Five Provocative Recommendations to Address Sexual Harassment in the Workplace

Sexual Predators can attack in a variety of places, but as an HR professional, I am most disconcerted about abuse in the workplace.

The slew of women coming forward and sharing their experiences with director Harvey Weinstein’s sexual harassment, followed up by the “me too” social media campaign where millions of women have like wise shared being victims of sexual predators, has truly opened up the discussion around this sensitive topic. Women have been sharing their horrific experiences at the hands of sexual predators in various settings – at home, on the streets out in public, while on dates and even in the workplace.

As a human resources consultant, I find the stories of unaddressed sexual harassment in the workplace particularly upsetting. Women face tremendous risks, placing their livelihoods in jeopardy by reporting sexual harassment in the workplace, especially if it is at the hands of a powerful executive.

One of my close friends posted on Facebook in her “me too” entry:

When I reported the incident and spoke to the woman in HR, her response to me was : ” Oh, I know him…he would never do that!” A report was never filed.

Recently another close friend who I used to work with, an outstanding sharp junior executive, shared of an ongoing pattern of abuse from a senior executive who was so powerful that HR was slow and hesitant to address it. The result was early retirement and needing counseling for depression.

The number of women coming forward to report the abuse at the hands of film producer Harvey Weinstein is astounding. (photo – Business Insider)

Just maybe it is time for some drastic “out-of-the box” measures in corporate America to address this epidemic. Here are my five provocative recommendations:

1) All corporate boards of directors should institute strong policies that dictate that any sexual harassment charge be taken very seriously and investigated thoroughly, especially those against senior level people. And boards must personally take on this critical task and not delegate to internal management.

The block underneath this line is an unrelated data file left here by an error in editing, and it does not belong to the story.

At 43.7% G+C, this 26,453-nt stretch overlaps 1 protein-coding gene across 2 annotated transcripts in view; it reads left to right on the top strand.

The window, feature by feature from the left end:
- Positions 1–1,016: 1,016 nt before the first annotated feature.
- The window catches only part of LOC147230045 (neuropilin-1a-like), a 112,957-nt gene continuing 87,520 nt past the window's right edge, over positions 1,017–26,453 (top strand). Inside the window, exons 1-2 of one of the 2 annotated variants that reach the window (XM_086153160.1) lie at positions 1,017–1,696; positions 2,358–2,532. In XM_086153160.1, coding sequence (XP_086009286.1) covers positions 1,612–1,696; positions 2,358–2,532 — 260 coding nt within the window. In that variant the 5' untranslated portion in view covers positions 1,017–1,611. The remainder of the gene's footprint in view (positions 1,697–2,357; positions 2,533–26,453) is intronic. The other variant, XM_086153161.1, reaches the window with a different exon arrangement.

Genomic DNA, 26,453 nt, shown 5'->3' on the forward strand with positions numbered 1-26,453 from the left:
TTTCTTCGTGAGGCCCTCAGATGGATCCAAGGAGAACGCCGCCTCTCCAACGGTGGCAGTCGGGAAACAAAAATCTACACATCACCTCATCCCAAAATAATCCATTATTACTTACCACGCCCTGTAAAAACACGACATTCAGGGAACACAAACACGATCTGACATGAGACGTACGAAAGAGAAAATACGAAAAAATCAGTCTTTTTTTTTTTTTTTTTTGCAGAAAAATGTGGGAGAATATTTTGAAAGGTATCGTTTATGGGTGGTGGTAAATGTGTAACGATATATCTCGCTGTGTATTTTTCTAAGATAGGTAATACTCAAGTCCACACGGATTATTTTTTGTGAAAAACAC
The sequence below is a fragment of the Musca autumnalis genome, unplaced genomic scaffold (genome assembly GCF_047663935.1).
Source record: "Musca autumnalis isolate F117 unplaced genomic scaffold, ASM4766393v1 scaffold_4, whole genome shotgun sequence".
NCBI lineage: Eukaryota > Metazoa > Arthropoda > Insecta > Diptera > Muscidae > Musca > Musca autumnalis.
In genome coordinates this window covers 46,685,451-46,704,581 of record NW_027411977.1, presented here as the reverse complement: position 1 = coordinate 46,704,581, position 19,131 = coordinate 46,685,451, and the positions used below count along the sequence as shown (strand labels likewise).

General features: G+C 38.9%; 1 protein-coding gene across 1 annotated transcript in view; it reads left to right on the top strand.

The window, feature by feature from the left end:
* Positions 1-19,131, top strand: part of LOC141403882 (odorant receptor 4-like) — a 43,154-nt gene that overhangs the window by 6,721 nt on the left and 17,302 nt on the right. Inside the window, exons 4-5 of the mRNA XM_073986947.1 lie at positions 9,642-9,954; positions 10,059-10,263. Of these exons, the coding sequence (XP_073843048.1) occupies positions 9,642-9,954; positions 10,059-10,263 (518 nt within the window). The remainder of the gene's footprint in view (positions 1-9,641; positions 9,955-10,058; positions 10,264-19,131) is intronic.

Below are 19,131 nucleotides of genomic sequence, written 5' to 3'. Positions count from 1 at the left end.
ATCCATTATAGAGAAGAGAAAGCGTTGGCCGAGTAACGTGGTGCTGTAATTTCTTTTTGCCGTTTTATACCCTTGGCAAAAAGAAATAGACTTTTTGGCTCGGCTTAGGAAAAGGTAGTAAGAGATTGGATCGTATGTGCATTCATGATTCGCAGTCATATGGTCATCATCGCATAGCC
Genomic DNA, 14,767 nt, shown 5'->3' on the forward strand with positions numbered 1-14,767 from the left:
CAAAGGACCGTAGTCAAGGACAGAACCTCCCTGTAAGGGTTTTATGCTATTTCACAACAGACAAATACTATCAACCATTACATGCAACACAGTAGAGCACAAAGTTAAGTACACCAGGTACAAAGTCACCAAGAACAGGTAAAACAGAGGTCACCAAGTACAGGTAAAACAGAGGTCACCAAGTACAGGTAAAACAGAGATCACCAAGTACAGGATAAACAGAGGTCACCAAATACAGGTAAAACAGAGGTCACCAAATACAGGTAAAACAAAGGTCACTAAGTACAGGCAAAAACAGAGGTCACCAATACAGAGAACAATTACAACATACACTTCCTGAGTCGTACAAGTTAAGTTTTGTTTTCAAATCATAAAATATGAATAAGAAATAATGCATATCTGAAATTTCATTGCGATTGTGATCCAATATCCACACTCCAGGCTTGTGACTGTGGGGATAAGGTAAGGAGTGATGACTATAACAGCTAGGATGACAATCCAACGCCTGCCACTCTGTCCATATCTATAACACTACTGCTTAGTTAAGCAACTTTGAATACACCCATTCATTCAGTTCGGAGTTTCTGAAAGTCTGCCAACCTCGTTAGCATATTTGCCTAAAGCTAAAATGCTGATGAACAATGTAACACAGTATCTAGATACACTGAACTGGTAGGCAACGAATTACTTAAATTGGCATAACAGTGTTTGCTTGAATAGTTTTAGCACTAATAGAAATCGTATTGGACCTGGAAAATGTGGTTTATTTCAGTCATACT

2) All corporate boards of directors should institute strong policies that protect all human resources practitioners from retaliation for thoroughly investigating workplace harassment charges, especially those against senior level people.

3) Any senior executive proven to have engaged in sexual harassment should be immediately discharged with all stock options and retirement benefits revoked. And to go a step further, those financial resources could be denoted to organizations addressing sexual abuse and harassment.

4) Any HR practitioner who does not take a harassment charge seriously and tries to minimize, excuse it or refuse to investigate it should have their SHRM (Society of Human Resource Management) certifications (PHR – Professional of Human Resources) or SPHR (Senior Professional of Human Resources) revoked permanently, and even revocation of SHRM membership should be considered.

5) Any privately held companies without boards of directors that perpetrate a culture of harassment as acceptable or with boards who do not take the first two recommended actions above should be “blacklisted” by SHRM as “HR unfriendly companies.” SHRM should strongly discourage HR practitioners from working for them, thereby cutting these entities off from building professional HR organizations. Also boycotts against doing business with those companies or buying those companies goods or services could be encouraged by women and men who support fair treatment of women.